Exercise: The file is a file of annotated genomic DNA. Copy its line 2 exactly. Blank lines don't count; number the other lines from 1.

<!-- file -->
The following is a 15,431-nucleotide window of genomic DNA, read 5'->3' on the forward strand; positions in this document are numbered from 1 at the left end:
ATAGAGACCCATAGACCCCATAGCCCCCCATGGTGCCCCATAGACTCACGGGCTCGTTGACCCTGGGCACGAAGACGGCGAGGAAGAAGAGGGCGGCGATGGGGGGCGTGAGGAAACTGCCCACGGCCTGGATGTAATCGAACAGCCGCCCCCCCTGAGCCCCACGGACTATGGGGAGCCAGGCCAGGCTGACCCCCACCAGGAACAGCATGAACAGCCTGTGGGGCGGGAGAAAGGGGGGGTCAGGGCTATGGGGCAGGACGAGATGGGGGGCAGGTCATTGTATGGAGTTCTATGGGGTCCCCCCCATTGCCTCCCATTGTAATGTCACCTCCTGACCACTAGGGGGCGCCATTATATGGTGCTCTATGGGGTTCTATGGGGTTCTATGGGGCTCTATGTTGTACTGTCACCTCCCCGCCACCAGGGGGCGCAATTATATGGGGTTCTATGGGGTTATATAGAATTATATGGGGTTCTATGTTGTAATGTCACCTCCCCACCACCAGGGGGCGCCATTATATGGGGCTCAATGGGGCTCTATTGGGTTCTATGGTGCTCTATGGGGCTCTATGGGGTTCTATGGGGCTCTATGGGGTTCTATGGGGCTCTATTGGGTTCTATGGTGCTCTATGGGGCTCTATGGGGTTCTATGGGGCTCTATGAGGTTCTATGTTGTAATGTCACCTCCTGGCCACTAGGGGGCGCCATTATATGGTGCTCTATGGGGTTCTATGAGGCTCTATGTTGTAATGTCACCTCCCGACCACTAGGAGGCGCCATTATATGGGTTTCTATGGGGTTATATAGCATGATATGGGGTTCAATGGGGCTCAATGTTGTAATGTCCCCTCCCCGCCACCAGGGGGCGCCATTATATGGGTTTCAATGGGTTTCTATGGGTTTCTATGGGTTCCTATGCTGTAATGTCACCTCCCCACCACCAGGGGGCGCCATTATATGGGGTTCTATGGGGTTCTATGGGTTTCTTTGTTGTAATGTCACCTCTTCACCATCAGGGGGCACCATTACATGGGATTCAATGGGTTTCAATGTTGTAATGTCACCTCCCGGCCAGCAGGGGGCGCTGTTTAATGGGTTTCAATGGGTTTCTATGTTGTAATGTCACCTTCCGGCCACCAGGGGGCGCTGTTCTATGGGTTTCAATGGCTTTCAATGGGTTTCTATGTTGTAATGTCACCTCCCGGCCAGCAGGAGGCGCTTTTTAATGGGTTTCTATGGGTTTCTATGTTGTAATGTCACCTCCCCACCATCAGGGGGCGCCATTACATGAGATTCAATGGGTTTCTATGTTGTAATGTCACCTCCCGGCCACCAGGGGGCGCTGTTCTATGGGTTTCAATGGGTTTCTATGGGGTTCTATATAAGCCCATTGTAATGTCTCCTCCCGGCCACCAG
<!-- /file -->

ATAGAGACCCATAGACCCCATAGCCCCCCATGGTGCCCCATAGACTCACGGGCTCGTTGACCCTGGGCACGAAGACGGCGAGGAAGAAGAGGGCGGCGATGGGGGGCGTGAGGAAACTGCCCACGGCCTGGATGTAATCGAACAGCCGCCCCCCCTGAGCCCCACGGACTATGGGGAGCCAGGCCAGGCTGACCCCCACCAGGAACAGCATGAACAGCCTGTGGGGCGGGAGAAAGGGGGGGTCAGGGCTATGGGGCAGGACGAGATGGGGGGCAGGTCATTGTATGGAGTTCTATGGGGTCCCCCCCATTGCCTCCCATTGTAATGTCACCTCCTGACCACTAGGGGGCGCCATTATATGGTGCTCTATGGGGTTCTATGGGGTTCTATGGGGCTCTATGTTGTACTGTCACCTCCCCGCCACCAGGGGGCGCAATTATATGGGGTTCTATGGGGTTATATAGAATTATATGGGGTTCTATGTTGTAATGTCACCTCCCCACCACCAGGGGGCGCCATTATATGGGGCTCAATGGGGCTCTATTGGGTTCTATGGTGCTCTATGGGGCTCTATGGGGTTCTATGGGGCTCTATGGGGTTCTATGGGGCTCTATTGGGTTCTATGGTGCTCTATGGGGCTCTATGGGGTTCTATGGGGCTCTATGAGGTTCTATGTTGTAATGTCACCTCCTGGCCACTAGGGGGCGCCATTATATGGTGCTCTATGGGGTTCTATGAGGCTCTATGTTGTAATGTCACCTCCCGACCACTAGGAGGCGCCATTATATGGGTTTCTATGGGGTTATATAGCATGATATGGGGTTCAATGGGGCTCAATGTTGTAATGTCCCCTCCCCGCCACCAGGGGGCGCCATTATATGGGTTTCAATGGGTTTCTATGGGTTTCTATGGGTTCCTATGCTGTAATGTCACCTCCCCACCACCAGGGGGCGCCATTATATGGGGTTCTATGGGGTTCTATGGGTTTCTTTGTTGTAATGTCACCTCTTCACCATCAGGGGGCACCATTACATGGGATTCAATGGGTTTCAATGTTGTAATGTCACCTCCCGGCCAGCAGGGGGCGCTGTTTAATGGGTTTCAATGGGTTTCTATGTTGTAATGTCACCTTCCGGCCACCAGGGGGCGCTGTTCTATGGGTTTCAATGGCTTTCAATGGGTTTCTATGTTGTAATGTCACCTCCCGGCCAGCAGGAGGCGCTTTTTAATGGGTTTCTATGGGTTTCTATGTTGTAATGTCACCTCCCCACCATCAGGGGGCGCCATTACATGAGATTCAATGGGTTTCTATGTTGTAATGTCACCTCCCGGCCACCAGGGGGCGCTGTTCTATGGGTTTCAATGGGTTTCTATGGGGTTCTATATAAGCCCATTGTAATGTCTCCTCCCGGCCACCAG